The last thing you want to do is put your prospect on the defensive, and if you're not careful about what you're saying in your sales copy, you WILL do this - especially if you aren't aware of what to look out for!
Today we'll take a look at the third paragraph of our mock display ad so you won't make this critical mistake.
You can check out that original ad out, and even print out a copy of it, right here:
The third paragraph says, “You don't have to be a slick salesperson. In fact, you could be brand new to real estate sales. The key qualities that our most suc-cessful team members have in common is an openess to new ways of doing things and a burning desire to escalate their income. "
Good things about this: Telling your prospect you don't need to be a slick salesperson to become successful.
Most people really aren't slick salespeople, but they are foolishly led to believe (regardless of what field you're in) you can't be successful in sales unless you ARE slick - and therefore deceptive as well. This is good, to disarm your prospects potential fears about being successful.
It's bad though, that the writer then starts talking about what “his most successful team members have in common". See, this immediately tells you, this is a self-serving sales pitch to train and recruit staff members to ultimately put dollars into HIS pocket.
If you're a prospect reading this, do you really think you'll care one little bit about what traits HIS staff sales people have in common?
What, so you can get excited about building that new wing onto his house?
Here's how I'd handle this next one:
"It's true! Whether you're a rookie, who's just passed your realtors licensing exam, or even if you've been at it for years and you've got a good “following", imagine how much better your business would be (and therefore, how much better your entire life would be), if. . .instead of having to look for your next “meal ticket", you had a turnkey system that automatically turned you into a prospect-attracting magnet!"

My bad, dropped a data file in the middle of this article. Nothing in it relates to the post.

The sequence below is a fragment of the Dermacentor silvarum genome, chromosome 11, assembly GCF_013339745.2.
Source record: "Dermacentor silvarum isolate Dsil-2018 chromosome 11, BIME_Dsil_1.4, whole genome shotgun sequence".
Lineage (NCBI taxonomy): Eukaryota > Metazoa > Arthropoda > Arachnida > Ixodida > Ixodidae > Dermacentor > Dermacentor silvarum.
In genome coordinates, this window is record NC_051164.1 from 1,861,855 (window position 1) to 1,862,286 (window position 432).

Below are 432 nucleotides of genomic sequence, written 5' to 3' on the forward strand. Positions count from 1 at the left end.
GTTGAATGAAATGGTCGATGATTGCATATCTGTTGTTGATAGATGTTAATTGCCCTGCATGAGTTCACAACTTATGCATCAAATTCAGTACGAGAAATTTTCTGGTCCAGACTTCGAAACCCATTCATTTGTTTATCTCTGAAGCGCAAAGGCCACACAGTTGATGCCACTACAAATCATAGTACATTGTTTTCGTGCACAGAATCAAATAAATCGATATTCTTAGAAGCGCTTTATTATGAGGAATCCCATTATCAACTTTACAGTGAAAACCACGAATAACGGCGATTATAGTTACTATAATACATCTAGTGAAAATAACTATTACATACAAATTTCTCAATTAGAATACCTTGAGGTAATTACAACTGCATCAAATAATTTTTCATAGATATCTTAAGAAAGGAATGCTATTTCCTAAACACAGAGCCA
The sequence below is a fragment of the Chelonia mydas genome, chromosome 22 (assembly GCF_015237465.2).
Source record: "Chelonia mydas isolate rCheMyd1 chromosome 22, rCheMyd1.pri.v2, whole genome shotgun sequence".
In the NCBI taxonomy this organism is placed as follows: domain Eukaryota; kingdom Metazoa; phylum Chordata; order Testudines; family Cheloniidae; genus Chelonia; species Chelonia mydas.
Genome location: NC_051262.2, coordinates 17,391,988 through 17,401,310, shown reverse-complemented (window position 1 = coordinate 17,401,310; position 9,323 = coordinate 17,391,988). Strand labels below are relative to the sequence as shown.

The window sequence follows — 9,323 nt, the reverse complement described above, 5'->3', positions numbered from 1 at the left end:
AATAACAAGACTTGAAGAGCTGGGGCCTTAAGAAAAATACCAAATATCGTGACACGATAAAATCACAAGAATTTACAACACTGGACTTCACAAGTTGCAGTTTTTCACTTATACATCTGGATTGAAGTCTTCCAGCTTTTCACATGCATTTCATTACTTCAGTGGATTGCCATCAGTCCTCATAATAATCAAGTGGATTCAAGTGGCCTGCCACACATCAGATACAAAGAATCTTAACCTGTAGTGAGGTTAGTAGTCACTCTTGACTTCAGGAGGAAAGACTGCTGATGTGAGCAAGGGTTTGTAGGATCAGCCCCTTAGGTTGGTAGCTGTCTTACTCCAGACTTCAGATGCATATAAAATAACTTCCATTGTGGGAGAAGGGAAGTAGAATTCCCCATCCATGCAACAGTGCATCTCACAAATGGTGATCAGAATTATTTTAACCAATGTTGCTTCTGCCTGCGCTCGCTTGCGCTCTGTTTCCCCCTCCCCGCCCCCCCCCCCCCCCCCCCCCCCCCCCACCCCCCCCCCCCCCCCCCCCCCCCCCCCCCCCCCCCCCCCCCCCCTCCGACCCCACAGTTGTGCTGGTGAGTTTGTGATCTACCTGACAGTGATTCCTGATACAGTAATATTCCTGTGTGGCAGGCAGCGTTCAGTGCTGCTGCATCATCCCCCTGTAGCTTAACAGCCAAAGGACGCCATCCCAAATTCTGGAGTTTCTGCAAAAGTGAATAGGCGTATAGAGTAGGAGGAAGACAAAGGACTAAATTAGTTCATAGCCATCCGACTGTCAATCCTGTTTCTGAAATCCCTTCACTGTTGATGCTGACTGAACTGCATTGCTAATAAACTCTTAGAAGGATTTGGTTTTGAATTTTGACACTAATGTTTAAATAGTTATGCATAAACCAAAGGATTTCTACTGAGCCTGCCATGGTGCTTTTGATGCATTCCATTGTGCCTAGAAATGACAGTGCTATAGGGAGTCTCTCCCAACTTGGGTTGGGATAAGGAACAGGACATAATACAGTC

Now there is a LOT of psychology going on here, like why you use certain kinds of words or why you're positioning yourself this way and that, and where and how you use them to achieve maximum selling effectiveness.
Listen, remember what hapened when you were a kid and your socks started getting old - you used to use rubber bands to keep them from falling down?
Well, there are NO rubber bands in the marketing world - if your ad's not holding itself up on it's own, even if you're as clever as MacGyver - you're simply NOT going to be able to use duct tape, an apple core, an old pair of underwear and a magnifying glass, to change your fortunes!
If you check out this tip online, you'll be able to see the italics and emphasis I've placed on certain words for pausing and sounding purposes.
You can see them here:
Now go sell something,
P. S. Check out all the prior archives you've been missing, right here at: http://www.kingofcopy.com/tips/tiparchives.html
If you want to know how to consistently attract a steady stream of fresh new prospects, who are pre-qualified, eager, and excited about buying from you, then Craig Garber - recognized by his peers as America's Top Direct-Response Copywriter - can show you exactly how to do this, step-by-step. Garber's written winning promotions across a HUGE variety of industries and you can see them all for yourself on his website at http://www.kingofcopy.com